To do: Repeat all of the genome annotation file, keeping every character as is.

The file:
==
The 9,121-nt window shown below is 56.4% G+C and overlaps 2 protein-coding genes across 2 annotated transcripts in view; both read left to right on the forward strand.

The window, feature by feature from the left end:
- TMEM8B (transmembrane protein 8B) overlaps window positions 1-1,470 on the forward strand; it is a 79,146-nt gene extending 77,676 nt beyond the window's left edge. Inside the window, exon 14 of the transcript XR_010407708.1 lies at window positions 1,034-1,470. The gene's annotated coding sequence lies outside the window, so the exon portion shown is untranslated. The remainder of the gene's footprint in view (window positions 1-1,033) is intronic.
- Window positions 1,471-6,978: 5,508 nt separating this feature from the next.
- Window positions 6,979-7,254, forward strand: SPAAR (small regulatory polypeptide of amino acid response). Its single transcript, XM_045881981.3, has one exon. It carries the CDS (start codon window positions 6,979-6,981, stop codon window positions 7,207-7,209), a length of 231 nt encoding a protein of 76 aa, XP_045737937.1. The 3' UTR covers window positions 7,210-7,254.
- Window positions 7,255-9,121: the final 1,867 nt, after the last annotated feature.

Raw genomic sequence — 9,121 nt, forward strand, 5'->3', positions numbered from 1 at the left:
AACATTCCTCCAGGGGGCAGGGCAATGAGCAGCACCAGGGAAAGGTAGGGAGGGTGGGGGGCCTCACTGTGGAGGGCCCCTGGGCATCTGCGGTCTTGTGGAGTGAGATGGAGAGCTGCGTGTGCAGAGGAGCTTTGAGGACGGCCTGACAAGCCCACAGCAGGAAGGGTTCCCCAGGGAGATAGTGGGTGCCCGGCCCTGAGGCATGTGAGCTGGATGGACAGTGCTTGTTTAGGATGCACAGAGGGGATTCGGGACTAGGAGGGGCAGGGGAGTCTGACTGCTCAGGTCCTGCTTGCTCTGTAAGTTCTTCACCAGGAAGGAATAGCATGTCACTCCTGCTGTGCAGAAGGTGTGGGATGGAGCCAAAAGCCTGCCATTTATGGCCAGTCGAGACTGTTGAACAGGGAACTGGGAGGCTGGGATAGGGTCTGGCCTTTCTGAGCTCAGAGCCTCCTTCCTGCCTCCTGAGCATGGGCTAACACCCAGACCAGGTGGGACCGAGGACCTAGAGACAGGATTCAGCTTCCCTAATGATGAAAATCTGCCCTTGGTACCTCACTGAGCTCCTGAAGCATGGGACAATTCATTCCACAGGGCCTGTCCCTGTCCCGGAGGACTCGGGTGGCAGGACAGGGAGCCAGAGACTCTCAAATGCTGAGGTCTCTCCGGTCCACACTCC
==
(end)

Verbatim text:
The 9,121-nt window shown below is 56.4% G+C and overlaps 2 protein-coding genes across 2 annotated transcripts in view; both read left to right on the forward strand.

The window, feature by feature from the left end:
- TMEM8B (transmembrane protein 8B) overlaps window positions 1-1,470 on the forward strand; it is a 79,146-nt gene extending 77,676 nt beyond the window's left edge. Inside the window, exon 14 of the transcript XR_010407708.1 lies at window positions 1,034-1,470. The gene's annotated coding sequence lies outside the window, so the exon portion shown is untranslated. The remainder of the gene's footprint in view (window positions 1-1,033) is intronic.
- Window positions 1,471-6,978: 5,508 nt separating this feature from the next.
- Window positions 6,979-7,254, forward strand: SPAAR (small regulatory polypeptide of amino acid response). Its single transcript, XM_045881981.3, has one exon. It carries the CDS (start codon window positions 6,979-6,981, stop codon window positions 7,207-7,209), a length of 231 nt encoding a protein of 76 aa, XP_045737937.1. The 3' UTR covers window positions 7,210-7,254.
- Window positions 7,255-9,121: the final 1,867 nt, after the last annotated feature.

Raw genomic sequence — 9,121 nt, forward strand, 5'->3', positions numbered from 1 at the left:
AACATTCCTCCAGGGGGCAGGGCAATGAGCAGCACCAGGGAAAGGTAGGGAGGGTGGGGGGCCTCACTGTGGAGGGCCCCTGGGCATCTGCGGTCTTGTGGAGTGAGATGGAGAGCTGCGTGTGCAGAGGAGCTTTGAGGACGGCCTGACAAGCCCACAGCAGGAAGGGTTCCCCAGGGAGATAGTGGGTGCCCGGCCCTGAGGCATGTGAGCTGGATGGACAGTGCTTGTTTAGGATGCACAGAGGGGATTCGGGACTAGGAGGGGCAGGGGAGTCTGACTGCTCAGGTCCTGCTTGCTCTGTAAGTTCTTCACCAGGAAGGAATAGCATGTCACTCCTGCTGTGCAGAAGGTGTGGGATGGAGCCAAAAGCCTGCCATTTATGGCCAGTCGAGACTGTTGAACAGGGAACTGGGAGGCTGGGATAGGGTCTGGCCTTTCTGAGCTCAGAGCCTCCTTCCTGCCTCCTGAGCATGGGCTAACACCCAGACCAGGTGGGACCGAGGACCTAGAGACAGGATTCAGCTTCCCTAATGATGAAAATCTGCCCTTGGTACCTCACTGAGCTCCTGAAGCATGGGACAATTCATTCCACAGGGCCTGTCCCTGTCCCGGAGGACTCGGGTGGCAGGACAGGGAGCCAGAGACTCTCAAATGCTGAGGTCTCTCCGGTCCACACTCC